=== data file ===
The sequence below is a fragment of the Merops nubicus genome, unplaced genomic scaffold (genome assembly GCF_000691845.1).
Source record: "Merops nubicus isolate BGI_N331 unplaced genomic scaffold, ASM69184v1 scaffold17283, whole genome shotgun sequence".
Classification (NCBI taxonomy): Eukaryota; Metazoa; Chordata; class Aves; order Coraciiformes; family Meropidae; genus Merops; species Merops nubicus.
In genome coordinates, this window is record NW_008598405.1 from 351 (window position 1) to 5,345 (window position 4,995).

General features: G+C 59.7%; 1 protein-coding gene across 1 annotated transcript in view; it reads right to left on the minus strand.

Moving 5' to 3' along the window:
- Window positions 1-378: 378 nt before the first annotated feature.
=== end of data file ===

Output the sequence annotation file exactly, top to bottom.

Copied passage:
The sequence below is a fragment of the Merops nubicus genome, unplaced genomic scaffold (genome assembly GCF_000691845.1).
Source record: "Merops nubicus isolate BGI_N331 unplaced genomic scaffold, ASM69184v1 scaffold17283, whole genome shotgun sequence".
Classification (NCBI taxonomy): Eukaryota; Metazoa; Chordata; class Aves; order Coraciiformes; family Meropidae; genus Merops; species Merops nubicus.
In genome coordinates, this window is record NW_008598405.1 from 351 (window position 1) to 5,345 (window position 4,995).

General features: G+C 59.7%; 1 protein-coding gene across 1 annotated transcript in view; it reads right to left on the minus strand.

Moving 5' to 3' along the window:
- Window positions 1-378: 378 nt before the first annotated feature.